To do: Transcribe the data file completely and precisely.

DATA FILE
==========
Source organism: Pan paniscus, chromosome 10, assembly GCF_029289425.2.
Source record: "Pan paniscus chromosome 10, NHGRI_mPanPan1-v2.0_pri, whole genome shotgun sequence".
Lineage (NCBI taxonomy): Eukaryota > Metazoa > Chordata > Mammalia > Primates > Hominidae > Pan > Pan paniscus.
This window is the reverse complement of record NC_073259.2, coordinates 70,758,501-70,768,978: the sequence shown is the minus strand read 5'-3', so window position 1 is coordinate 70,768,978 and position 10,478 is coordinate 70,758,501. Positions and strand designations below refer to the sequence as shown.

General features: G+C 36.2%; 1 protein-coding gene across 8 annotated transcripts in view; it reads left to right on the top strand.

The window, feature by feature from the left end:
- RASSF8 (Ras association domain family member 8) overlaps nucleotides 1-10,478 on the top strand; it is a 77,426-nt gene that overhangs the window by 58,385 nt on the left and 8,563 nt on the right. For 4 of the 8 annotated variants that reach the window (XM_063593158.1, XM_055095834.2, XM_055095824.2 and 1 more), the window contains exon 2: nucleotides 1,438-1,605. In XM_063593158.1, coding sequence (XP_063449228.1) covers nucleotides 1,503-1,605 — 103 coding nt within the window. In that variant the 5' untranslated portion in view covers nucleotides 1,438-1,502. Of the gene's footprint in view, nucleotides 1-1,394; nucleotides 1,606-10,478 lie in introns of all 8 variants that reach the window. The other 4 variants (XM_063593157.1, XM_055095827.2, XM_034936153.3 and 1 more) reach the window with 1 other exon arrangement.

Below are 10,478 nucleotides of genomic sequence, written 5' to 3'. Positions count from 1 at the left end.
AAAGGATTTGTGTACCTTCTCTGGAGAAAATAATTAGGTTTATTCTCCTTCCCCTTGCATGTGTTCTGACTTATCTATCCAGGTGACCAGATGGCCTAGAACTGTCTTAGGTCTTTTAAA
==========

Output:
Source organism: Pan paniscus, chromosome 10, assembly GCF_029289425.2.
Source record: "Pan paniscus chromosome 10, NHGRI_mPanPan1-v2.0_pri, whole genome shotgun sequence".
Lineage (NCBI taxonomy): Eukaryota > Metazoa > Chordata > Mammalia > Primates > Hominidae > Pan > Pan paniscus.
This window is the reverse complement of record NC_073259.2, coordinates 70,758,501-70,768,978: the sequence shown is the minus strand read 5'-3', so window position 1 is coordinate 70,768,978 and position 10,478 is coordinate 70,758,501. Positions and strand designations below refer to the sequence as shown.

General features: G+C 36.2%; 1 protein-coding gene across 8 annotated transcripts in view; it reads left to right on the top strand.

The window, feature by feature from the left end:
- RASSF8 (Ras association domain family member 8) overlaps nucleotides 1-10,478 on the top strand; it is a 77,426-nt gene that overhangs the window by 58,385 nt on the left and 8,563 nt on the right. For 4 of the 8 annotated variants that reach the window (XM_063593158.1, XM_055095834.2, XM_055095824.2 and 1 more), the window contains exon 2: nucleotides 1,438-1,605. In XM_063593158.1, coding sequence (XP_063449228.1) covers nucleotides 1,503-1,605 — 103 coding nt within the window. In that variant the 5' untranslated portion in view covers nucleotides 1,438-1,502. Of the gene's footprint in view, nucleotides 1-1,394; nucleotides 1,606-10,478 lie in introns of all 8 variants that reach the window. The other 4 variants (XM_063593157.1, XM_055095827.2, XM_034936153.3 and 1 more) reach the window with 1 other exon arrangement.

Below are 10,478 nucleotides of genomic sequence, written 5' to 3'. Positions count from 1 at the left end.
AAAGGATTTGTGTACCTTCTCTGGAGAAAATAATTAGGTTTATTCTCCTTCCCCTTGCATGTGTTCTGACTTATCTATCCAGGTGACCAGATGGCCTAGAACTGTCTTAGGTCTTTTAAA